BENNINGTON >> Southern Vermont College has dropped a lawsuit against two insurance companies over the reimbursement of funds embezzled by SVC's former president, James Beckwith.

The suit was filed in April 2015, and was voluntarily dropped by SVC with prejudice, meaning it cannot be appealed at a later date. According to court papers, the policy SVC had through the two New Hampshire-based insurance companies, Peerless Insurance and Excelsior Insurance Company, required the companies to pay SVC damages from a loss covered by the policy, up to $500,000. These payments were completed in July of 2013, in regards to the Beckwith incident.

However, according to SVC, the policy also stated that SVC must be reimbursed for any losses the college sustained, before any recovered funds should be directed to the insurance providers. But when SVC made a remission request to the federal government, which had recovered the funds from Beckwith's estate, the insurance companies also submitted a claim for the $500,000 they had paid out to SVC, which the government deducted from the $835,542 that was eventually awarded to the college. The college estimated that its total damages from the incident are even higher than the $1,128,660.39 loss from Beckwith's embezzlement, once legal fees and other expenses directly caused by the incident are included, meaning that had not yet been properly reimbursed.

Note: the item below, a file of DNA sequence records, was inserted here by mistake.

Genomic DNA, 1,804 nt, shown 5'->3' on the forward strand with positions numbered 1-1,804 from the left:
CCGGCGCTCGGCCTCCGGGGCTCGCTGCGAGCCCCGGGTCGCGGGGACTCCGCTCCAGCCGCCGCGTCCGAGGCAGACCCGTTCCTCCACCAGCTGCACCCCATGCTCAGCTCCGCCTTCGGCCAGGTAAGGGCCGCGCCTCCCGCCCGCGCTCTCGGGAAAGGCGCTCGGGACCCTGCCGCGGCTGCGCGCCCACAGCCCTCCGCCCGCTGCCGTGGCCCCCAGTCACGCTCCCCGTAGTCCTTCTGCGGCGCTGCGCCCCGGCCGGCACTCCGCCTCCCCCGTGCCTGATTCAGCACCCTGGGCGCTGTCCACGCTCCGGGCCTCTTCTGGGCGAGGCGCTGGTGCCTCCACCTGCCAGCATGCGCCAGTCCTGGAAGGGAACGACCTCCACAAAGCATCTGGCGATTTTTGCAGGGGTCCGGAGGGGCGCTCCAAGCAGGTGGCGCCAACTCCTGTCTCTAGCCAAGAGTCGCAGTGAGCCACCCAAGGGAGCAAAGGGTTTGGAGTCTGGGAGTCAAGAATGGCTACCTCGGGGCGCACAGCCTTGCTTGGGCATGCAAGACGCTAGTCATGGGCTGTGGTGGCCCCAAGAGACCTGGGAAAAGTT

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"We voluntarily dropped the suit when we received the money, which had been conditioned on the insurance company agreeing to do what we were asking, which was to consent that we were entitled to some funds from the Beckwith matter that were in question because they might have overlapped with funds we got from the insurance settlement," said college President David Evans on Thursday, "In other words, we had to show that our losses were equal to or greater than the sum of the insurance settlement and the money from the Beckwith assets; had they not been, some of that money would have had to go back to the insurance company."

"We did indeed receive the funds back in December, which precipitated our dropping the suit," said Evans, "Unfortunately, a large portion of the money was consumed by related legal fees, but that's what you get. The money did enable us to settle all of the related legal fees up to that time, at least, which was timely and helpful."

Beckwith, who served as chief operating officer and chief financial officer, as well acting president for a period of time from 2012 to 2013, while then-president Karen Gross was on leave, stole approximately $850,000 from the college between 2011 and 2013, in addition to about $280,000 in salary and benefits. Under Vermont state law, an employee forfeits his or her salary if the individual takes dishonest action that is more than trivial against the employer, totaling $1,128,660.39 in pecuniary losses, or money directly stolen. Beckwith tendered his resignation in January 2013, and committed suicide in February of that year.

Derek Carson can be reached for comment at 802-447-7567, ext. 122.